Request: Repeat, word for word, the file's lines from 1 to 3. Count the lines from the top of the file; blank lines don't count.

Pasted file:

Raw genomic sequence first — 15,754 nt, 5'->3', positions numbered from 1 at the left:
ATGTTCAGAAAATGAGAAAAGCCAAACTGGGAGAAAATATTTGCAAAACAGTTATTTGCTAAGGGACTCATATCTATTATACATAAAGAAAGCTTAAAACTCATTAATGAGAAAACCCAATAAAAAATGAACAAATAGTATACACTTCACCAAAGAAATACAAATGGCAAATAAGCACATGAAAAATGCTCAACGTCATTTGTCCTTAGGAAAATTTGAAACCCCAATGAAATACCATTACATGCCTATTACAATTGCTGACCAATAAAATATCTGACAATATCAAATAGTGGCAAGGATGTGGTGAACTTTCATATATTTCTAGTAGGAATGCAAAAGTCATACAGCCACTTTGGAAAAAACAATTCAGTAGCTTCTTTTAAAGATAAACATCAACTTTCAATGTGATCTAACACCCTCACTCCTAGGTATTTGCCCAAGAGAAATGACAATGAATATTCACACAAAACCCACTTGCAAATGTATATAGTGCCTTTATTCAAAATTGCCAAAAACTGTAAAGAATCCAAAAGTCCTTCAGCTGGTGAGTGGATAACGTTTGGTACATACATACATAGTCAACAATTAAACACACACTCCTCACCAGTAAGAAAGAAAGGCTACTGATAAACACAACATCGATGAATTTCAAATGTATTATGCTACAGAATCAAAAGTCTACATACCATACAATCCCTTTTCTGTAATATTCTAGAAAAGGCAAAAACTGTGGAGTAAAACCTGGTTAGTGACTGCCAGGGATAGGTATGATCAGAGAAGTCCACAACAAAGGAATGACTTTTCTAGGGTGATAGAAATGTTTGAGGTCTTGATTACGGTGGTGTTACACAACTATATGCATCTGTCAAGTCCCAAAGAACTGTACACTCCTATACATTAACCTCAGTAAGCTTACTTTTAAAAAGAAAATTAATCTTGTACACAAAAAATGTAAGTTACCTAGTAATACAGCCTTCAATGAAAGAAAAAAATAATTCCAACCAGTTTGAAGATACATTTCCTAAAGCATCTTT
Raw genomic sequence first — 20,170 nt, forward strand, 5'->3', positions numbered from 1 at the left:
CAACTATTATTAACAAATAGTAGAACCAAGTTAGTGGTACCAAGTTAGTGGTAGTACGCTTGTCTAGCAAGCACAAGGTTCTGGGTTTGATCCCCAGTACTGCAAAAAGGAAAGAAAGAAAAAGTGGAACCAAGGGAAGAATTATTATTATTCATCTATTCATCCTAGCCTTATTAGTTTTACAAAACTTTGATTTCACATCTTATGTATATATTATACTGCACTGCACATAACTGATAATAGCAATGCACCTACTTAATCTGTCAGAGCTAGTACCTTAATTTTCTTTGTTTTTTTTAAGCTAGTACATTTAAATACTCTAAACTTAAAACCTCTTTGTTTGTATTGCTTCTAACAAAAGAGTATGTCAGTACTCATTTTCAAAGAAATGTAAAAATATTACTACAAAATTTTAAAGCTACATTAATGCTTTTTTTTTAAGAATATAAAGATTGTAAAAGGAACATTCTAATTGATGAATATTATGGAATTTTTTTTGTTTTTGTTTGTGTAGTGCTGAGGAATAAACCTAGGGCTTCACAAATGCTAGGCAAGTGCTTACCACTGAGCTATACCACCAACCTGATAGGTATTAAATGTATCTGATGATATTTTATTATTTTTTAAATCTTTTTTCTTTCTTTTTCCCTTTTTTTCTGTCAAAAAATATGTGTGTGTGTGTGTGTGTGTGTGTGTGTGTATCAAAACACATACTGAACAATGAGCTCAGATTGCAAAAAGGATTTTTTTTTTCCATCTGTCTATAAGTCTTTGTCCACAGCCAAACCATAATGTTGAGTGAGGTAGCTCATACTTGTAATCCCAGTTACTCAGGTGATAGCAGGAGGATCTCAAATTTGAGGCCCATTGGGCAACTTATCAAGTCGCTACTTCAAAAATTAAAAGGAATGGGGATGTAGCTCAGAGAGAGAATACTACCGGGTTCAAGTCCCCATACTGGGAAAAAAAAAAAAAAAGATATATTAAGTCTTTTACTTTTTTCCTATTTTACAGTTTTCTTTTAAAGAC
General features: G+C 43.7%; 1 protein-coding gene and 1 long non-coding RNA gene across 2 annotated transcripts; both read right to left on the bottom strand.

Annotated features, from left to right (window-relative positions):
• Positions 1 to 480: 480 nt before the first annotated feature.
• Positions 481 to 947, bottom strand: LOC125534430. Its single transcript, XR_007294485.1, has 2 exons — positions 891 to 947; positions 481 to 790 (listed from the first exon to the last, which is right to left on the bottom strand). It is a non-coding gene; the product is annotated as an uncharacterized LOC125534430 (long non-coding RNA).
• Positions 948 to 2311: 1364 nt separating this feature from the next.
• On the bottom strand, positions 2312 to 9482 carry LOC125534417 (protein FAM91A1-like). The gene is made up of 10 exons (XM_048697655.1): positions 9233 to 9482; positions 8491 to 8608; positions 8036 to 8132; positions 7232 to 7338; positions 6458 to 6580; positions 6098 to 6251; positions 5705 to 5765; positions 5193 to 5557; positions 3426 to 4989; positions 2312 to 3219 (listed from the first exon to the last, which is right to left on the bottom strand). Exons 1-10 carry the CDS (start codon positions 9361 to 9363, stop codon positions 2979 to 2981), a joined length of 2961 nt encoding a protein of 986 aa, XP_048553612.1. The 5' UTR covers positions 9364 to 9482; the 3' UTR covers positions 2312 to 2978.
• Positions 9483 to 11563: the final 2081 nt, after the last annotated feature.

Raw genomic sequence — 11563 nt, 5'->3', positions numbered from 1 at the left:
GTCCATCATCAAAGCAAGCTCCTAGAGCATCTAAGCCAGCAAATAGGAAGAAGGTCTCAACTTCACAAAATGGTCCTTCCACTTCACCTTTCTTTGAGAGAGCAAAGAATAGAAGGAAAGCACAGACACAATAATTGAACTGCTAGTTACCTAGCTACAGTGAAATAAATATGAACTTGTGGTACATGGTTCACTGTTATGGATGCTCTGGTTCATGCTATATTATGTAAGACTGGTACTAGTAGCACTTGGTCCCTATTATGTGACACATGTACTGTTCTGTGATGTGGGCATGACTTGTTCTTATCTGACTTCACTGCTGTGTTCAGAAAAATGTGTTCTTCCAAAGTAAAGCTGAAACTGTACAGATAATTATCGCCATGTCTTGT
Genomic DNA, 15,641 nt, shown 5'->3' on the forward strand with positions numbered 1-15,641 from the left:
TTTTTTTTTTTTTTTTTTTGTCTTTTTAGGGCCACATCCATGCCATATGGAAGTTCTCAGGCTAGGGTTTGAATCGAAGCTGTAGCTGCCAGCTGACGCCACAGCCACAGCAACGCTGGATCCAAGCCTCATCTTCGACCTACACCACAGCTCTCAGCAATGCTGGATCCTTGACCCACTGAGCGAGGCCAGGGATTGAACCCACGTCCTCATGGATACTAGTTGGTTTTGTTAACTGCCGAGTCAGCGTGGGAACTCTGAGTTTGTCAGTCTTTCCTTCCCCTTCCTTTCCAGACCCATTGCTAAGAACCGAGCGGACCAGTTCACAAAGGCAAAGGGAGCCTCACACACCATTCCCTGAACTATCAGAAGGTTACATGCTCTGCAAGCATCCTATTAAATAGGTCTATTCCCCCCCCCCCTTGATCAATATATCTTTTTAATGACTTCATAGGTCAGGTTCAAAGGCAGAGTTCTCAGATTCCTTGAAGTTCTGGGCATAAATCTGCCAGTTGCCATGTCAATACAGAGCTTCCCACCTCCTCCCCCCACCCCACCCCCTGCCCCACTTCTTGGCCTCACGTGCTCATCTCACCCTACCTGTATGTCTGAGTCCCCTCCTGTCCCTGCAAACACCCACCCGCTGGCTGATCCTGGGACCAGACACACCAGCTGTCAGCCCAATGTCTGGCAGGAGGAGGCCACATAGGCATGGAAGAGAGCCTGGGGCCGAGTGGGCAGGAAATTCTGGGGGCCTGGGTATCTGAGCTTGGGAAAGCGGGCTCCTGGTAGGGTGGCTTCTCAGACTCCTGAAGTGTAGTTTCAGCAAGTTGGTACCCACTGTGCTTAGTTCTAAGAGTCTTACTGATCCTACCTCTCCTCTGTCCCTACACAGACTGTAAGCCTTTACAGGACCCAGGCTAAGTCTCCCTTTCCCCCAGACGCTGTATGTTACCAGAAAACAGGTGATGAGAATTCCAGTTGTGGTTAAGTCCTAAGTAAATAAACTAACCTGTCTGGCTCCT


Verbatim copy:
Raw genomic sequence first — 15,754 nt, 5'->3', positions numbered from 1 at the left:
ATGTTCAGAAAATGAGAAAAGCCAAACTGGGAGAAAATATTTGCAAAACAGTTATTTGCTAAGGGACTCATATCTATTATACATAAAGAAAGCTTAAAACTCATTAATGAGAAAACCCAATAAAAAATGAACAAATAGTATACACTTCACCAAAGAAATACAAATGGCAAATAAGCACATGAAAAATGCTCAACGTCATTTGTCCTTAGGAAAATTTGAAACCCCAATGAAATACCATTACATGCCTATTACAATTGCTGACCAATAAAATATCTGACAATATCAAATAGTGGCAAGGATGTGGTGAACTTTCATATATTTCTAGTAGGAATGCAAAAGTCATACAGCCACTTTGGAAAAAACAATTCAGTAGCTTCTTTTAAAGATAAACATCAACTTTCAATGTGATCTAACACCCTCACTCCTAGGTATTTGCCCAAGAGAAATGACAATGAATATTCACACAAAACCCACTTGCAAATGTATATAGTGCCTTTATTCAAAATTGCCAAAAACTGTAAAGAATCCAAAAGTCCTTCAGCTGGTGAGTGGATAACGTTTGGTACATACATACATAGTCAACAATTAAACACACACTCCTCACCAGTAAGAAAGAAAGGCTACTGATAAACACAACATCGATGAATTTCAAATGTATTATGCTACAGAATCAAAAGTCTACATACCATACAATCCCTTTTCTGTAATATTCTAGAAAAGGCAAAAACTGTGGAGTAAAACCTGGTTAGTGACTGCCAGGGATAGGTATGATCAGAGAAGTCCACAACAAAGGAATGACTTTTCTAGGGTGATAGAAATGTTTGAGGTCTTGATTACGGTGGTGTTACACAACTATATGCATCTGTCAAGTCCCAAAGAACTGTACACTCCTATACATTAACCTCAGTAAGCTTACTTTTAAAAAGAAAATTAATCTTGTACACAAAAAATGTAAGTTACCTAGTAATACAGCCTTCAATGAAAGAAAAAAATAATTCCAACCAGTTTGAAGATACATTTCCTAAAGCATCTTT
Raw genomic sequence first — 20,170 nt, forward strand, 5'->3', positions numbered from 1 at the left: